The realization didn’t hit until south of Barry Road, probably. I might have been too distracted by the mental preparation for the pumpkin carving event I was headed to in Parkville. After all, I truly do enjoy a lot about decorative gourd season, including the fact I can get pumpkin spiced anything at most retail locations.
But I finally did realize that I wasn’t slowing down to 55, nor being restricted to one or two lanes as I made my trek south Thursday, Oct. 22.
Yes, that’s right: Interstate 29 is back in full service along the KCI corridor in Platte County. Our semi-long countian nightmare has ended, and hopefully, we have safer overpass bridges to show for the frustration, congestion and obstruction.
The work started way back in the spring with a promise to end by early fall.
However, the Missouri Department of Transportation (MoDOT) always includes that pesky tagline: “All work is weather dependent.” And for good reason. Thankfully, the weather mostly cooperated, and I’m pretty sure this large-scale project, which affected I-29 from just north of Platte City to nearly Riverside during the past seven months or so.
Of course, with cutbacks in MoDOT funding being well documented, we might consider ourselves lucky to have received so much attention on this project.
Remaining thankful while slamming on the brakes to get down to 35 miles per hour on the interstate can be difficult. And based on the surface after all of the lane alterations to accommodate the work, I’d be willing to bet there might be a few touch-up jobs still to come.
I know I’ll try to remember how agonizing the past few months were to travel if there’s a brief delay ahead. And yes, that’s a bit of hyperbole.
While on the subject of traffic, all of the news about extending Kentucky Avenue — in both directions — comes off as shiny good.
I’ve started thinking now that the project has been confirmed, as reported last week, about the actual impact. I’m of the belief that the east-west corridor created will be beneficial to Platte City, especially with improved traffic flow for the occasional total mess around QuikTrip, McDonald’s and Taco Bell.
However, this project’s specifications, specifically the change in grade around the curve at existing Kentucky Avenue, will require some significant work. So what does that mean for traffic along Platte City’s busiest roadway?
I reached out to Platte City city administrator DJ Gehrt to try and get some answers.
With the project manual still to be completed, the traffic impact remains a bit of an unknown, but he believes that MoDOT has shown efficiency in construction/rehab projects to existing roadways that should minimize the effects. The project manual should be completed in late December or early January, according to Gehrt, with more information available at that time.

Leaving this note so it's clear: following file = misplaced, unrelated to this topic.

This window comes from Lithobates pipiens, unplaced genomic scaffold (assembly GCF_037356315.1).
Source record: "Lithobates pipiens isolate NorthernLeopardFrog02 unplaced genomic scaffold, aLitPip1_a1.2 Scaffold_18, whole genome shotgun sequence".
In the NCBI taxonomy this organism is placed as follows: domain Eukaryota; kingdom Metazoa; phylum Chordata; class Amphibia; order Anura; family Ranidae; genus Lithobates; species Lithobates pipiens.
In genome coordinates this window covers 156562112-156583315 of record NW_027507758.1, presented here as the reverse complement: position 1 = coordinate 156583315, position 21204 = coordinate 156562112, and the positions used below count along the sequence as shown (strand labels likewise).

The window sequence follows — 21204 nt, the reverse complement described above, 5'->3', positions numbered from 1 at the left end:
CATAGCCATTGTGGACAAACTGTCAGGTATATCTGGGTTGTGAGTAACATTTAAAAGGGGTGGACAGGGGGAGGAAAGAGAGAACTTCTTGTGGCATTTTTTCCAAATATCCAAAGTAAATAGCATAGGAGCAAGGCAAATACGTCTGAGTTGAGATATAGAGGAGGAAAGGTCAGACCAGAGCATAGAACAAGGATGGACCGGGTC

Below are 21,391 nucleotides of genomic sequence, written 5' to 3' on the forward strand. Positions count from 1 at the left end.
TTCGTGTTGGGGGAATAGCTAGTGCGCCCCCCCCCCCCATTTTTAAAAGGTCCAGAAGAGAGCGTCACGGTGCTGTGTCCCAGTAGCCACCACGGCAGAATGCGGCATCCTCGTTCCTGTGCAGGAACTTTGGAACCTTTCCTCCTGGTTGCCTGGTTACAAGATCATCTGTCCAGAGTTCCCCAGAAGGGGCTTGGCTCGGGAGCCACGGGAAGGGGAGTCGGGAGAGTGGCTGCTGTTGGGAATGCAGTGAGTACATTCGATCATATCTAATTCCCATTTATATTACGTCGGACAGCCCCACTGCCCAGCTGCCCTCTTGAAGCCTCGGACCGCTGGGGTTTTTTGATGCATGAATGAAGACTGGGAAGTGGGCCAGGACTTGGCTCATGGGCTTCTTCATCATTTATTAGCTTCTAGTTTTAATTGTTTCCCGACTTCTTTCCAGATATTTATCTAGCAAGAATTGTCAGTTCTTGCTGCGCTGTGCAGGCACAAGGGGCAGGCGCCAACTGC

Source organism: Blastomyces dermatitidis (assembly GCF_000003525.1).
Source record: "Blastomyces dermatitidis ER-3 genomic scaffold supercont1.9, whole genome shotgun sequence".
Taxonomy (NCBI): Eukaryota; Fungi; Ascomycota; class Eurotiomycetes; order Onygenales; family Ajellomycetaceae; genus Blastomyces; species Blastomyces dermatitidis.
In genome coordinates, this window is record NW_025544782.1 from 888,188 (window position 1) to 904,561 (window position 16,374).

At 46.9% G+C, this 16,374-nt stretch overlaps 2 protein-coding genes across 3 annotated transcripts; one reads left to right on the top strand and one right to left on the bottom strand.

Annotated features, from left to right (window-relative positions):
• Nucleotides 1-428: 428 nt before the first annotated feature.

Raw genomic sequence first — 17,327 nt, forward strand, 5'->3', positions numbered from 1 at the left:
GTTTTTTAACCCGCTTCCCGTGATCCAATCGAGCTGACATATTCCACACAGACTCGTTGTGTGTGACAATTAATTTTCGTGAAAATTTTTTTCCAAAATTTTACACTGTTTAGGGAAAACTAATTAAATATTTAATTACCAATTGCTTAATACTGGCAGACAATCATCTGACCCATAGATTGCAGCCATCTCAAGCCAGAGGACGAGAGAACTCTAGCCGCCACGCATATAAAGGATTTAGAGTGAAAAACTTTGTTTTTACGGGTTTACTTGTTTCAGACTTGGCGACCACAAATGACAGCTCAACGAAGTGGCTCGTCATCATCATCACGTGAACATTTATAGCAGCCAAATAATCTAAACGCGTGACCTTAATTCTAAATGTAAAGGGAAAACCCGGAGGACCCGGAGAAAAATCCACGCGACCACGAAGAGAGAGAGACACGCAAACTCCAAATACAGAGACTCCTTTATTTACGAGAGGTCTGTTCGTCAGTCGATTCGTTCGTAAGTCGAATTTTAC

Construction should start in April or early May with completion set for no later than Dec. 1, 2016 with the intent to do as much work as possible while school is not in session.
A Park Hill High School senior joined a rather grown-up conversation among civic leaders last week. Kansas City civic leaders want to make it just as hard to buy a pack of cigarettes as it is to buy a six-pack of beer.
The Greater Kansas City Chamber of Commerce, Blue Cross and Blue Shield of Kansas City and other organizations announced the launch of Tobacco 21|KC on Thursday morning, starting a campaign to urge all municipalities in the Kansas City metro area to raise the legal age for buying tobacco products, including e-cigarettes, from 18 to 21. Jordan Elder — co-chair of Youth With Vision, a Northland student group advocating on drug and alcohol issues — spoke during the presentation and relayed her group’s support for the initiative.
According to Gehrt, the Tobacco 21|KC project has not contacted Platte City, and it likely wouldn’t be included. However, the majority of Platte County from KCI Airport to the south could end up affected.
The groups involved, plus the more than 100 organizations already pledging support, see this as a way to help cut down on teenage smoking. Elder said that high school students that reach their 18th birthday before graduation provide a pipeline to underage smokers, and the age increase could help curb that trend.
Another trend has been municipalities in the United States looking at moving the legal age to purchase tobacco products up to 21. New York City and Columbia, Mo. among the largest cities to enact such laws.
This will likely spur more public debate over government interference with personal choices.
Public smoking bans have long been the effort of heated back-and-forths between supporters and opponents. Tobacco 21|KC addresses one of the likely arguments in its information presented on the KC Chamber’s website, saying that being able to commit to the military at the age of 18 doesn’t equate to the maturity to commit to a lifetime of tobacco use at the same age.
I’m betting this will be a fun debate to watch as this issue draws more public attention. And by fun, I mean agonizing like sitting in traffic along the I-29 construction zone.
Ross Martin is publisher of The Citizen. He may be reached via email at firstname.lastname@example.org. Follow him on Twitter: @Citizen_Ross.